|Public plaza in Paris|
I was particularly distressed by last week’s attack on Nice’s Promenade des Anglais. The sorrow was sharp because the attack occurred in a walkable urban place, a place described by CityLab as “an elegant Belle Époque version of the Atlantic City Boardwalk”, a place filled with folks in a celebratory mood.
(Although as I write this it remains undetermined whether the attacker in Nice was affiliated with a terrorist organization, it seems moderately clear that he was a Muslim by birth and was likely using Muslim discontent as a justification for his actions, even if the specific motivation for the attack fell elsewhere. These likely facts inform my comments below.)
Giving form to my thoughts on the attack provided an unexpected and uncomfortable reminder of recent history.
I recalled having written a post on a similar subject, but couldn’t remember which attack had triggered the post. So I embarked on a search of my archives, trying to recall the target. It wasn’t the concert hall or soccer stadium in Paris. It wasn’t the Orlando night club. It wasn’t the airports in either Istanbul or Brussels. It wasn’t the classroom in Newtown or the conference room in San Bernardino.
I finally found it. It was the Boston Marathon. Those were far too many incidents of which to be reminded.
At least to my ear, my earlier article has stood up well. I’d change a word or two, but not the underlying message. However, there are further lessons that could have been gleaned from the crimes at the Boston Marathon and in Nice, lessons that I didn’t elucidate in the earlier post. Those were omissions I’ll correct today.
One of the responses to the Nice attack, admittedly a lesser response but still heard, is that public places have become unsafe, that private homes, preferably far from the urban core, are the only truly secure places.
It’s a response that’s tone-deaf on at least two levels.
First, the oil needed to sustain the drivable suburban model, the model that created many of the remote private homes that some would now call our only refuges, has been a primary cause of Muslim unrest. It’s true that the Israeli problem would have roiled the Middle East regardless and that the transition to modern democracy is never easy, but the perceptions that the West was only interested in the Middle East because of its oil and that many geopolitical decisions made by the West were driven by that interest were major destabilizing factors.
To suggest doubling down on the suburban model in response to tragic events triggered in part by the model is remarkably insensitive and unhelpful.
Second, one of the arguments used by extremists to radicalize moderates is that the Muslims will never be truly accepted into the Western world.
Assimilation is never easy. We have many examples in the U.S. to prove that point. But assimilation from behind the locked front doors of suburban fortresses is impossible.
To effectively combat the radical propaganda, we must rub shoulders on sidewalks, at restaurants, and in marketplaces with those who are different than us.
Taking a break from public places in the aftermath of Nice is understandable, but returning to those places after a short respite is essential if we’re to move past our era of fear.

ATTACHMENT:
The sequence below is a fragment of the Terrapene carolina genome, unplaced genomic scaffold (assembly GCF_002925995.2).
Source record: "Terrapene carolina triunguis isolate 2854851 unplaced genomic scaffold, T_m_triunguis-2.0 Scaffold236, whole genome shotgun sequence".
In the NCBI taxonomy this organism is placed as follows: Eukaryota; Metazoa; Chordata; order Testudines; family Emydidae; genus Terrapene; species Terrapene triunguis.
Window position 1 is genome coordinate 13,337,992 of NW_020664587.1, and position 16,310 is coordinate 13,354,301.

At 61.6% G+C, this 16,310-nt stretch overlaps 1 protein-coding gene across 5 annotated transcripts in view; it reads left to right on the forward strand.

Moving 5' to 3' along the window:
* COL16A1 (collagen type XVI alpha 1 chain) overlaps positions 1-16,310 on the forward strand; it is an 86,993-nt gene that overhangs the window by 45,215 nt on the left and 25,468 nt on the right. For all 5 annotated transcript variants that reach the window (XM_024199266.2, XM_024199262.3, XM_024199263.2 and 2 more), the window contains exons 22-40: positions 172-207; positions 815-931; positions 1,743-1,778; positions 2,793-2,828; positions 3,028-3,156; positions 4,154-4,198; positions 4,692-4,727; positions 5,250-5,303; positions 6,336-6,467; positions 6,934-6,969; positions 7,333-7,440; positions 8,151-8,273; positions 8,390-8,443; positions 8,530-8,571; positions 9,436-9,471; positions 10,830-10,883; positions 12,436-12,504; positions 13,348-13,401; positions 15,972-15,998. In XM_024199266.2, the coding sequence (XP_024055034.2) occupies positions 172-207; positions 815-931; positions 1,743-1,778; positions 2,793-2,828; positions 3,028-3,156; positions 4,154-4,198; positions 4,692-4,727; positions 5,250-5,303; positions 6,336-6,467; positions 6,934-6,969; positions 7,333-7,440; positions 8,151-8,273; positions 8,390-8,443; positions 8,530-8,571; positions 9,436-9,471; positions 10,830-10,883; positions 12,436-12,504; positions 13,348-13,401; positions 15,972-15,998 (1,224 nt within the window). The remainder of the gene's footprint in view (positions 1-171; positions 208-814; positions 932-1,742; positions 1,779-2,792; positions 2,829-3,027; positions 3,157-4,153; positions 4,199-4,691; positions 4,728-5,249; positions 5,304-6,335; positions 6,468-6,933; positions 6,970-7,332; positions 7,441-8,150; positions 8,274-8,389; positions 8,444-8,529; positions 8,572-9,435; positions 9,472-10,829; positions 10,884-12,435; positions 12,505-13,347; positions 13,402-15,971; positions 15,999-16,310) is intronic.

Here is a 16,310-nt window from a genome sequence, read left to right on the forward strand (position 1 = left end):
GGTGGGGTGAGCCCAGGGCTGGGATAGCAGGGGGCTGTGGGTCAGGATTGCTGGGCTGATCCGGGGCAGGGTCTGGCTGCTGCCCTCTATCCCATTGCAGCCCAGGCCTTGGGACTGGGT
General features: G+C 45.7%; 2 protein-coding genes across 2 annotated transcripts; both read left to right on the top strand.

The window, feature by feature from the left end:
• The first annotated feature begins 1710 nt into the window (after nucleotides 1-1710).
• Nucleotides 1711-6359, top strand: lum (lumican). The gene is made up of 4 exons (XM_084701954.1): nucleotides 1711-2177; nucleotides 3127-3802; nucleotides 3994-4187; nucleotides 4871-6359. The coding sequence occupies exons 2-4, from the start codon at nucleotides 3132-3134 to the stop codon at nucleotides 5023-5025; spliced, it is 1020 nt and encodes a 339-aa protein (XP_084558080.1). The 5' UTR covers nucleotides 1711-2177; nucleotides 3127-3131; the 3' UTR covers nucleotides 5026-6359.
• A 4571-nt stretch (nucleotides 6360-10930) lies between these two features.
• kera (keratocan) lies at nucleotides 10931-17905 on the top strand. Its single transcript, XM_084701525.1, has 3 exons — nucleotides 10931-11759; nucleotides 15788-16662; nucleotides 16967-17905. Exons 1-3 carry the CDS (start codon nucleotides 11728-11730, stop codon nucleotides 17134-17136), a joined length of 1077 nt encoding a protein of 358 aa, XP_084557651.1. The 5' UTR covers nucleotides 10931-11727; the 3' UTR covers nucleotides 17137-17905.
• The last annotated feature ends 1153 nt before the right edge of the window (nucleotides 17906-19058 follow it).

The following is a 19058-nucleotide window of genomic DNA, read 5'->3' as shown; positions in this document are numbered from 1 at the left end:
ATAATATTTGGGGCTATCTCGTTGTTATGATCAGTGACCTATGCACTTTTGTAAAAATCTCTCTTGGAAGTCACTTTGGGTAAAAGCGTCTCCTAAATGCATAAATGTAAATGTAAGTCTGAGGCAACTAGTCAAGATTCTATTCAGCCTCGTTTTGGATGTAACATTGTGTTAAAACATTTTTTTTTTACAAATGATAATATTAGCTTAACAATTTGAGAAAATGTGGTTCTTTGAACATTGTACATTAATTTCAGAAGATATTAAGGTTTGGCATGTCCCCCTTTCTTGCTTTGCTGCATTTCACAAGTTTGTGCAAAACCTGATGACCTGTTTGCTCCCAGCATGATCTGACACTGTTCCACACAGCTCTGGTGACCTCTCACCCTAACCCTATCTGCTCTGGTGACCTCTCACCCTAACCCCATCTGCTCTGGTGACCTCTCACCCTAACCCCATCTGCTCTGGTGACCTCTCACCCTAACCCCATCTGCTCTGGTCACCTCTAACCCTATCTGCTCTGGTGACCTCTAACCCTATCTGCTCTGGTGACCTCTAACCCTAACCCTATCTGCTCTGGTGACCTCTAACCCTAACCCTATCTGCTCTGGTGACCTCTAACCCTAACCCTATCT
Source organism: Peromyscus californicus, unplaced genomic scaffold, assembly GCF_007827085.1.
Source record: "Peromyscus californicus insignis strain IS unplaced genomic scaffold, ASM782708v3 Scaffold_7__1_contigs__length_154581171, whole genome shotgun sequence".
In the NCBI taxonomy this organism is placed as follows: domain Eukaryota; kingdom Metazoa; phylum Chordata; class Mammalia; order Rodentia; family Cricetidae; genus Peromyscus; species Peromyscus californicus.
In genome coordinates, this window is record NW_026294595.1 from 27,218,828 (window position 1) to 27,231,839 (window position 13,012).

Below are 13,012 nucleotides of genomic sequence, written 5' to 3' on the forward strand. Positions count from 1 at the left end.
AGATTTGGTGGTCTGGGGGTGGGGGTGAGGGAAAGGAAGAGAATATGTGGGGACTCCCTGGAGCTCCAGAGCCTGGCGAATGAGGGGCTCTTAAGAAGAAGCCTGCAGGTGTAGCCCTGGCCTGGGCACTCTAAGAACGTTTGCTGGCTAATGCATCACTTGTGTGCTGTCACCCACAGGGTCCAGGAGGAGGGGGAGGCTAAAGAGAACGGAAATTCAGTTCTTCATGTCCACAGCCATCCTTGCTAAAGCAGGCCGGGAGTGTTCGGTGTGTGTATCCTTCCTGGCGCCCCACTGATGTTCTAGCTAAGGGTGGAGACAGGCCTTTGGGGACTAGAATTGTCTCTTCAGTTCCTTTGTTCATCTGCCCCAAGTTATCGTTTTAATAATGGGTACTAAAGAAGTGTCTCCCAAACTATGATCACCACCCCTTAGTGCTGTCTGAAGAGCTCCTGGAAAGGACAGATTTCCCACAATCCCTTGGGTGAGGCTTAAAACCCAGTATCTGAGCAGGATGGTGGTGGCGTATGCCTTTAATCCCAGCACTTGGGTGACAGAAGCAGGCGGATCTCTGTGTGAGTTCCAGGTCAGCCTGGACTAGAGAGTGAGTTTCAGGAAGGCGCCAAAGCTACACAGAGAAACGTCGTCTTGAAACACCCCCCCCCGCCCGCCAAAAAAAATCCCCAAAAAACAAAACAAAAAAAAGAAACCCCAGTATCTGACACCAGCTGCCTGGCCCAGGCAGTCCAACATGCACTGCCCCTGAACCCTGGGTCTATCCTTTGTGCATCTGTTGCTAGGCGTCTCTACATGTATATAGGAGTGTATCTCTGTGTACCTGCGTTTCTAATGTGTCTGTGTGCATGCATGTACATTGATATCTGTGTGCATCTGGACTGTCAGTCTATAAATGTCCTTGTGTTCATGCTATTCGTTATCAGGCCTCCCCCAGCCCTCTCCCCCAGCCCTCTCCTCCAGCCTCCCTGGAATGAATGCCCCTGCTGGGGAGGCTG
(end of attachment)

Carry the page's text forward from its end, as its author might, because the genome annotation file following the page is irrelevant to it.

I’ve never thought of visiting Nice, thinking myself more suited to wander the sidewalks of London, Paris, or Venice, but the events of last week may cause me to reconsider. Hanging out on the Promenade des Anglais in Nice, exchanging smiles with strangers, suddenly seems a desirable way to spend an afternoon.
Hopefully, many of you feel the same.
On a personal note, I’ll be traveling for my next seven publishing days. Given that my plate of urbanist activities has recently become well filled, I considered taking a break from writing. But I couldn’t bring myself to break a skein of three posts per week that now goes back more than four-and-a-half years. So, I’ve written, or will soon write, the posts that will cover my absence. They’ll be published automatically as the regular publishing days arrive.
Most of the posts will be shorter than my regular posts, which is probably a good thing. I’ve been advised that the desirable length for a blog post is 650 to 1,000 words, long enough to convey a clear message but short enough not to require a major time commitment from the reader. However, I struggle with the upper end, often writing beyond the 1,000-word limit. Recently, I’ve been saving up some ideas that can be addressed in fewer words and will use them during my travels, bringing my long-term average slightly closer to the desired range.
Lastly, I may struggle to serve those of you who are accustomed to being alerted to my new posts by Facebook, Twitter, LinkedIn, or email notices. With a travel computer that is wheezing its way to obsolescence, uncertain hotel wifi, and a full schedule of activities, I may not be able to hit all of my noticing goals. But I’ll do the best I can, while also encouraging you to visit my primary site each Monday, Wednesday, and Friday even if no notices are received.
(And if you’d like to begin receiving email notices of new blog posts, please send me an email, although you may not get the full value of the request until after I return.)
In my next post, which will publish as I’m winging my way to my comfortably walkable paternal hometown in Ohio, I’ll ponder our failure to turn more quickly toward urbanism despite many signs that we should be doing so.
As always, your questions or comments will be appreciated. Please comment below or email me. And thanks for reading. - Dave Alden (firstname.lastname@example.org)